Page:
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Closures, transit, gatherings: How Detroit is dealing with coronavirus

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All the latest information on the city’s response to COVID-19

Photo by Michelle Gerard

As COVID-19 spreads across the globe, people in Detroit and Michigan have begun taking precautions like social distancing, event cancellations, and panic shopping.

Gov. Gretchen Whitmer declared a State of Emergency and Detroit Mayor Mike Duggan announced a series of measures to curb transmissions of the novel coronavirus.

Below are updates about events, institutions, housing, and more in Detroit. We’ve focused our information on public spaces, such as parks and cultural centers, public transit, and major events. For more information on the impact on the restaurant industry and schools, follow Eater Detroit and Chalkbeat Detroit.

Michigan residents have been directed to remain indoors. Gov. Gretchen Whitmer signed the “Stay Safe, Stay Home” executive order temporarily suspending all in-person operations that are “not necessary to sustain or protect life.” One of many such “stay-at-home” orders around the country, people can leave their home only under limited conditions or face a misdemeanor. It will remain in effect until at least April 13.

“This is an unprecedented crisis that requires all of us working together to protect our families and our communities,” Whitmer said in a statement.

You can read our explainer on the order here. If you’re new to working remotely, here are some tips from Curbed’s staff on how to be productive.

City Council is on recess until April 27. A public hearing about the city’s budget will take place on Monday, May 4th at 5 p.m. Dates and times are subject to change.

Most public transit is free. Public transit agencies in the Detroit area have been taking preventative measures to minimize contagion, such as conducting additional cleanings in vehicles and at stations.

All DDOT and SMART buses will offer free bus rides for the duration of the outbreak. To minimize contact further, riders have to board and exit through the rear door (except those using a wheelchair). There have also been some schedule changes, so be sure to check ahead of time if a line is still running.

Read a more comprehensive update on public transit in Southeast Michigan here.

Moratoriums placed on eviction, tax foreclosure, and water shutoffs. Out of a concern for public health and because so many people have lost their sources of income, various municipalities have put a hold on potential loss of home and utilities.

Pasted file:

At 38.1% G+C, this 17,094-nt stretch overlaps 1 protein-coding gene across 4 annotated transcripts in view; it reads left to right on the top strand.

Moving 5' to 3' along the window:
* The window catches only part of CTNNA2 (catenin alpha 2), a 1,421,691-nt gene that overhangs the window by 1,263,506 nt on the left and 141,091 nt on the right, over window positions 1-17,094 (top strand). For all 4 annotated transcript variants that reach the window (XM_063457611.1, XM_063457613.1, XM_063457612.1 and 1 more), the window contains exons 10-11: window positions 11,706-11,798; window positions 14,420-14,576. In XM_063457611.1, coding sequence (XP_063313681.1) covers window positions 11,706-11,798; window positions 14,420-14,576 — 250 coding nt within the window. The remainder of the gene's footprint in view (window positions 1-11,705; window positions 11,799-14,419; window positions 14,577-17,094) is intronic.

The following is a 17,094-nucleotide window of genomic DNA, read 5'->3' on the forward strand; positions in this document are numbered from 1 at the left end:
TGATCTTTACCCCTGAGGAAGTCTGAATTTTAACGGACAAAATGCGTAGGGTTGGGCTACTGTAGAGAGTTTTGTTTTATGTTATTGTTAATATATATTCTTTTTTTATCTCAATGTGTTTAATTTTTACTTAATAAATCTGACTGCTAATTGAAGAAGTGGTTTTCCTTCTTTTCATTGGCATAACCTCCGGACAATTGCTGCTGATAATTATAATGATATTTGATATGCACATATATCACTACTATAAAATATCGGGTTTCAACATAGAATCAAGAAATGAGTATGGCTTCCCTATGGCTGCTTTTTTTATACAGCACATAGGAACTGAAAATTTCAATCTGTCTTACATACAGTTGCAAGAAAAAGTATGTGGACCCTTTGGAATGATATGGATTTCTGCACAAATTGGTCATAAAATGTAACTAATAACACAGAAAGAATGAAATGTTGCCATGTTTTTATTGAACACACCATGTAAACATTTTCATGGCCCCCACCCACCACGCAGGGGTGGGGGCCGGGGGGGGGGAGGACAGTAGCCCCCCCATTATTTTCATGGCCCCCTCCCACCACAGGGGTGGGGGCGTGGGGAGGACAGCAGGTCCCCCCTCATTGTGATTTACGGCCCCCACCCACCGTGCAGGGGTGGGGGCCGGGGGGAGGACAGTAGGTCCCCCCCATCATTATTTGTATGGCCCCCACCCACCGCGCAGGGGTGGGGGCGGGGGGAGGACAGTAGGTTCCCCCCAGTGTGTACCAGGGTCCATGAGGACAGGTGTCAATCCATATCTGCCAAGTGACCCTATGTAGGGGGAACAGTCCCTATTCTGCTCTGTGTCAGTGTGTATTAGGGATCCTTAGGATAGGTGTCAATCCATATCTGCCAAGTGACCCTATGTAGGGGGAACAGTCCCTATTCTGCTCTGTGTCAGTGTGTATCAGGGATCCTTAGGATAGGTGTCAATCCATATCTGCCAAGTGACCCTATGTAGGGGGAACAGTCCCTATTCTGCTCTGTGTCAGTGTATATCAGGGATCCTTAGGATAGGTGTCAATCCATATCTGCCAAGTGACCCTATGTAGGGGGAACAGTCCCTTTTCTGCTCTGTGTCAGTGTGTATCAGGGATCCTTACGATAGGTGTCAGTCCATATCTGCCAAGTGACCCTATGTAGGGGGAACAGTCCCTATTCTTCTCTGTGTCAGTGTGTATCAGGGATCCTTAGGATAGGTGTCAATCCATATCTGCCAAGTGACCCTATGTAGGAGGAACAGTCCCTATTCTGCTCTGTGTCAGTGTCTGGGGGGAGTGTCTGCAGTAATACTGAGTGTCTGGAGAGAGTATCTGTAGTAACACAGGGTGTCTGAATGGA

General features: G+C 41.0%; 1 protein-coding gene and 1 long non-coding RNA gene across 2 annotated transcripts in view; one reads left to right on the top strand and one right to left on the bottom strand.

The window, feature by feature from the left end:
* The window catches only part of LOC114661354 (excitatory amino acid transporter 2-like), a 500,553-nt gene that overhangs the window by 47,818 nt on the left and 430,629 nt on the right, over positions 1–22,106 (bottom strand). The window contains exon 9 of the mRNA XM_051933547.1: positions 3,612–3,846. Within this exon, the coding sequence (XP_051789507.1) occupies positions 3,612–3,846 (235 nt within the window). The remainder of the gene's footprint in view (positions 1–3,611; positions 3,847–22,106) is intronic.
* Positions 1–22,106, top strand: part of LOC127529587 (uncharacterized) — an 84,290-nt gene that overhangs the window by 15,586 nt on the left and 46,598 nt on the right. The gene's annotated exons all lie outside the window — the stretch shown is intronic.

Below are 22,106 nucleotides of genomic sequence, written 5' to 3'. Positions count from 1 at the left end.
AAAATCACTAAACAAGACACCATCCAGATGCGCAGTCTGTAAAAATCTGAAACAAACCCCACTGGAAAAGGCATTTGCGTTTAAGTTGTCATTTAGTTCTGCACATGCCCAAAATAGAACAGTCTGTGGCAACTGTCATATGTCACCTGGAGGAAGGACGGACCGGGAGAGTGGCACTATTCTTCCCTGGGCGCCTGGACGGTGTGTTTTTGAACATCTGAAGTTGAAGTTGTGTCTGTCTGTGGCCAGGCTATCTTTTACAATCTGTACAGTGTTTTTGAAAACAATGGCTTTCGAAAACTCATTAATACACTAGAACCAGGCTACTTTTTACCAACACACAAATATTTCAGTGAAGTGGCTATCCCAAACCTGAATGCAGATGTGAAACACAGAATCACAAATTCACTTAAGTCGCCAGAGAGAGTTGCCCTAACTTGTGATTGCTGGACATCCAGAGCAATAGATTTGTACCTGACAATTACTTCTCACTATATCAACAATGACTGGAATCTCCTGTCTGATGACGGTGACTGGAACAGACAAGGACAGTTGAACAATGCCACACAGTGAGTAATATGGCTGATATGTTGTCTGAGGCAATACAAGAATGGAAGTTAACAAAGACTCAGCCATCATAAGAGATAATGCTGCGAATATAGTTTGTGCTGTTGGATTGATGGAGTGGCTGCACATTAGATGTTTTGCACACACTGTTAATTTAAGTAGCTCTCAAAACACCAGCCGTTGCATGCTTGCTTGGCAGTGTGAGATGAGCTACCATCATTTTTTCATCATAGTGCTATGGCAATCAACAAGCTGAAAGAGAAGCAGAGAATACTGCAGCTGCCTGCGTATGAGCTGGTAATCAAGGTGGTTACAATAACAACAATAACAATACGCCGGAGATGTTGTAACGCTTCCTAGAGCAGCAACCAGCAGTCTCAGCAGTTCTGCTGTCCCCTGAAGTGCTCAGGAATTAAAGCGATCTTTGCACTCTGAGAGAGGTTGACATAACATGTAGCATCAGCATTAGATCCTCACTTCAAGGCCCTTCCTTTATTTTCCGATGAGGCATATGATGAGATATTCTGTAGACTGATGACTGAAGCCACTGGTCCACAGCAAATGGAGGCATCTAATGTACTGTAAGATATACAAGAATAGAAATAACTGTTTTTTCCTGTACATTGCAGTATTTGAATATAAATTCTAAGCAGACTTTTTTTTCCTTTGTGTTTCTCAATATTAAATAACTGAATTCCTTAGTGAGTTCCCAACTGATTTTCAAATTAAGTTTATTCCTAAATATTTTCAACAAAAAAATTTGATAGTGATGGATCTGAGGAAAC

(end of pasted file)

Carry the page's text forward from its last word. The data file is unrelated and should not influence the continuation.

Whitmer signed another executive order halting evictions for the duration of the outbreak. Wayne County said it won’t foreclose on any homes in 2020. And the city of Detroit is suspending water shutoffs and trying to restoring service to residents who had it turned off. DTE Energy said it would suspend service shutoff to eligible low-income customers through April 30.

The U.S.–Canada border is closed. Similar to the “stay-at-home” order, only essential travel and trade is being permitted.

Museums suspend public operations. Even before Whitmer’s executive order, closures were announced for every major museum in the city, as well as the Detroit Public Library system. Though you can the view digital collections of many of these institutions for free.

Eastern Market will continue its Saturday markets. “People have to eat,” Dan Carmody, president of the Eastern Market Partnership, told Curbed Detroit. “We’ve been Detroit’s pantry and grocer since 1891. We have a role to fulfill and we intend to fulfill it.”

The market is taking additional precautions by prohibiting food samples, increasing surface cleaning, leaving shed doors open to avoid unnecessary contact, and distributing signs urging customers not to touch produce. Read more about Eastern Market’s decision to stay open here.

City of Detroit parks remain open. Though recreation centers are closed and the city is encouraging visitors to refrain from using high-touch park amenities like playground or exercise equipment.

Most businesses have closed. Prior to the “stay-at-home” order, most businesses had already complied. Little Caesars Arena had closed for all concerts and sports games—both the NHL and NBA have suspended their seasons. Home openers for the the Detroit Tigers (Comerica Park) and Detroit City FC (Keyworth Stadium) have been postponed. The Detroit Symphony Orchestra, Detroit Opera House, Carr Center, Redford Theatre, and Fisher Theatre had already suspended performances for the foreseeable future.

To offset the substantial financial losses, various funds and grants have been launched. Bedrock Detroit, one of the largest commercial landlords in the city, has suspended rent for all its small business tenants for the next three months.

Numerous events have been cancelled or postponed. The Detroit Spring & Garden Show, which was to be the first time Detroit has hosted an event of this kind in 17 years, has been postponed. Both the St. Patrick’s Day Parade and Marche du Nain Rouge were cancelled. The Freep Film Festival and Movement electronic music festival are postponed.

Most recently, two of the city’s biggest annual events have announced that they will be canceled: the North American International Auto Show and Belle Isle Grand Prix.

This is a developing story—more information will be added as it becomes available.